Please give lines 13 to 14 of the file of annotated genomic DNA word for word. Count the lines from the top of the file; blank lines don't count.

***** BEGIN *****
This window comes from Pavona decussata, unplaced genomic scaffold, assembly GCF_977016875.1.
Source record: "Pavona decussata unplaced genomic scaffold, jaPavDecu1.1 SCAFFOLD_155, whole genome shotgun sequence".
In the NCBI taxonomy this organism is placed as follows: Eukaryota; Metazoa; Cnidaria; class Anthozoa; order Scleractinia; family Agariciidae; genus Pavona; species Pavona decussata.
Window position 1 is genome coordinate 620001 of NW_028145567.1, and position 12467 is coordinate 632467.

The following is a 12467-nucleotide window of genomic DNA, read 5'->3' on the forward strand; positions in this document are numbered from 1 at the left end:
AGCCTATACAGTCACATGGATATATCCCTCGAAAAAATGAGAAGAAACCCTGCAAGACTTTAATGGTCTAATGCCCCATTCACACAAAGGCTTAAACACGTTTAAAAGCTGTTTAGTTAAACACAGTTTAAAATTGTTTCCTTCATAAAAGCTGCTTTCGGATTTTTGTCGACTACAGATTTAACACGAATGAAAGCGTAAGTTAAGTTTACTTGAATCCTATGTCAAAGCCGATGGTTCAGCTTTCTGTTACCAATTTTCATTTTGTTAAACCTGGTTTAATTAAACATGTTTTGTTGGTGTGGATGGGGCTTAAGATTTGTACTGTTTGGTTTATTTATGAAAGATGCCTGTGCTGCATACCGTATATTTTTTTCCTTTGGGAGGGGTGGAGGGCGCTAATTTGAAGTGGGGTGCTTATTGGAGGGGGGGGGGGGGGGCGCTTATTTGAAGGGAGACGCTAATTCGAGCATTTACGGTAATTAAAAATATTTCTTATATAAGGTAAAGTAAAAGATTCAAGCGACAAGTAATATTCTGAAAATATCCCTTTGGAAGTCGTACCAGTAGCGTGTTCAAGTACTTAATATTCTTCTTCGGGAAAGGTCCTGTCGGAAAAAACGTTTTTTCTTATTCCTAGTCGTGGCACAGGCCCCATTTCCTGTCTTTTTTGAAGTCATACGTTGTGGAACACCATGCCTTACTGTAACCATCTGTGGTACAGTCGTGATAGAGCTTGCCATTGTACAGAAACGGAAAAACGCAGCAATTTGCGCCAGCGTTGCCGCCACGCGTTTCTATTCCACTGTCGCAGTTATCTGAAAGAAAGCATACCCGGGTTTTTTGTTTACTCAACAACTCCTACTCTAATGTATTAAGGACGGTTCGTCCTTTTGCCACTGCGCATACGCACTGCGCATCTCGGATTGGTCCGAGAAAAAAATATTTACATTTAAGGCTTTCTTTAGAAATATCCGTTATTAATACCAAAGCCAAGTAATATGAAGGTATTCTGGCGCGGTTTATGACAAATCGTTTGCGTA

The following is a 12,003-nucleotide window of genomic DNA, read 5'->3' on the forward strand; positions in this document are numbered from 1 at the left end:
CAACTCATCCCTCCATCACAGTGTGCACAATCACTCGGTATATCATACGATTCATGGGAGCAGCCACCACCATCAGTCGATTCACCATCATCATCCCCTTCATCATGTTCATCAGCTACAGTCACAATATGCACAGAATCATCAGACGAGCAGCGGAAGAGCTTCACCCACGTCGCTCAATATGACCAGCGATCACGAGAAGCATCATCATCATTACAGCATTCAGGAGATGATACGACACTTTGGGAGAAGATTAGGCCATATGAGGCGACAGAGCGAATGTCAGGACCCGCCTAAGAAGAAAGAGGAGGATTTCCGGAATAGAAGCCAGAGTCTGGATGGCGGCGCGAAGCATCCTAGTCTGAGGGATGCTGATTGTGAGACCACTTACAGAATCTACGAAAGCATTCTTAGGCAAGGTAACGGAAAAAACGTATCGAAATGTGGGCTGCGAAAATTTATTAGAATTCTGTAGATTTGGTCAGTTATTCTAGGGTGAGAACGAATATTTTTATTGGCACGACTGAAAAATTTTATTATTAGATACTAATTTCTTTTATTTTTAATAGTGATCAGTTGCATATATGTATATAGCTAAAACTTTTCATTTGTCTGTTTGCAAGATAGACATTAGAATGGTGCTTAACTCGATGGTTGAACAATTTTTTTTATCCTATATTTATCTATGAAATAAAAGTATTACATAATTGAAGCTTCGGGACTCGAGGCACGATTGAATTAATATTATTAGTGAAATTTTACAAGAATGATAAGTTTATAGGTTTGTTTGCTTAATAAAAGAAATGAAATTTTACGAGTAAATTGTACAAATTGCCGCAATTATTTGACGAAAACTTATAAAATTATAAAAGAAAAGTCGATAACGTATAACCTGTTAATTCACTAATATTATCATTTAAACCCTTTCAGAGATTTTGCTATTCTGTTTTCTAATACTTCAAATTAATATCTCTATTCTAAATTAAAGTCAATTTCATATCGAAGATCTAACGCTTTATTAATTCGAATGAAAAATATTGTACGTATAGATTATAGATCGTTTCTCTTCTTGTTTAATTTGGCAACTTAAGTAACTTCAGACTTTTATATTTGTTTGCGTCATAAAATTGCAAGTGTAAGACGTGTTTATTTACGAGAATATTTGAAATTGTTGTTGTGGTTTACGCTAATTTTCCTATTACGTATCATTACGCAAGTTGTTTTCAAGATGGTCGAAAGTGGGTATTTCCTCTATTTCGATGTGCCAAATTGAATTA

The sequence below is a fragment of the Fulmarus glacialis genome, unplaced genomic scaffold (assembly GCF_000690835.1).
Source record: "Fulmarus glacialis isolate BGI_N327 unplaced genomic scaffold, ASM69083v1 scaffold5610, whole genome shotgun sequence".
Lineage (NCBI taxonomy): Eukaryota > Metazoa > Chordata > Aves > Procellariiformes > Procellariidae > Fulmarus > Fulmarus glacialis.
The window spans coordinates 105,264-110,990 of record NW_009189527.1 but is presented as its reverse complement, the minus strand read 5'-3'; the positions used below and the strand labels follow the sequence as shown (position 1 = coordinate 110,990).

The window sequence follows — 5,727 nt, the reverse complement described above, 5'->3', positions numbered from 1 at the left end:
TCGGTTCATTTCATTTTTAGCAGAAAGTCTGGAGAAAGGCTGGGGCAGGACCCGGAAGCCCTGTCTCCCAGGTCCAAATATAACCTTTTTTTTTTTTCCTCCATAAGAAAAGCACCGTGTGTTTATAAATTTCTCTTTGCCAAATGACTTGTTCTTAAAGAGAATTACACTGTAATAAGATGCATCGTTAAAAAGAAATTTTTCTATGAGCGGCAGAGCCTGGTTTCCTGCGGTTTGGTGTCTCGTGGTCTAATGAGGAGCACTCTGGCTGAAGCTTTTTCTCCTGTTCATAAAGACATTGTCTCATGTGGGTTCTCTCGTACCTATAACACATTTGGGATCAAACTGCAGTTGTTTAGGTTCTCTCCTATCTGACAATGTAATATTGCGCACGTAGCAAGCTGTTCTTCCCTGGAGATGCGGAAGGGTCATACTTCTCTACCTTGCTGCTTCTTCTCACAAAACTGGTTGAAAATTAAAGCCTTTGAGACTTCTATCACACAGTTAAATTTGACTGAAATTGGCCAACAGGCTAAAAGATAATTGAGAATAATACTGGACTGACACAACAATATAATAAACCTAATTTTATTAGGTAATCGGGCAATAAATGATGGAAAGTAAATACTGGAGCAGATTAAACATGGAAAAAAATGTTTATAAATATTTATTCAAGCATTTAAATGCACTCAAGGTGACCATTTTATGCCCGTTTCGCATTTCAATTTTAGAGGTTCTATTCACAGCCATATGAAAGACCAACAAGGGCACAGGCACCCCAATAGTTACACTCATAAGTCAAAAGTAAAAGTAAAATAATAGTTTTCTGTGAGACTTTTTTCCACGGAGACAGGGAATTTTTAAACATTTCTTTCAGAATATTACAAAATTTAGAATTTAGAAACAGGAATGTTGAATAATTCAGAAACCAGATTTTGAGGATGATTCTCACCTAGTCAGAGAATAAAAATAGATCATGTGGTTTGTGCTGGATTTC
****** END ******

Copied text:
The window sequence follows — 5,727 nt, the reverse complement described above, 5'->3', positions numbered from 1 at the left end:
TCGGTTCATTTCATTTTTAGCAGAAAGTCTGGAGAAAGGCTGGGGCAGGACCCGGAAGCCCTGTCTCCCAGGTCCAAATATAACCTTTTTTTTTTTTCCTCCATAAGAAAAGCACCGTGTGTTTATAAATTTCTCTTTGCCAAATGACTTGTTCTTAAAGAGAATTACACTGTAATAAGATGCATCGTTAAAAAGAAATTTTTCTATGAGCGGCAGAGCCTGGTTTCCTGCGGTTTGGTGTCTCGTGGTCTAATGAGGAGCACTCTGGCTGAAGCTTTTTCTCCTGTTCATAAAGACATTGTCTCATGTGGGTTCTCTCGTACCTATAACACATTTGGGATCAAACTGCAGTTGTTTAGGTTCTCTCCTATCTGACAATGTAATATTGCGCACGTAGCAAGCTGTTCTTCCCTGGAGATGCGGAAGGGTCATACTTCTCTACCTTGCTGCTTCTTCTCACAAAACTGGTTGAAAATTAAAGCCTTTGAGACTTCTATCACACAGTTAAATTTGACTGAAATTGGCCAACAGGCTAAAAGATAATTGAGAATAATACTGGACTGACACAACAATATAATAAACCTAATTTTATTAGGTAATCGGGCAATAAATGATGGAAAGTAAATACTGGAGCAGATTAAACATGGAAAAAAATGTTTATAAATATTTATTCAAGCATTTAAATGCACTCAAGGTGACCATTTTATGCCCGTTTCGCATTTCAATTTTAGAGGTTCTATTCACAGCCATATGAAAGACCAACAAGGGCACAGGCACCCCAATAGTTACACTCATAAGTCAAAAGTAAAAGTAAAATAATAGTTTTCTGTGAGACTTTTTTCCACGGAGACAGGGAATTTTTAAACATTTCTTTCAGAATATTACAAAATTTAGAATTTAGAAACAGGAATGTTGAATAATTCAGAAACCAGATTTTGAGGATGATTCTCACCTAGTCAGAGAATAAAAATAGATCATGTGGTTTGTGCTGGATTTC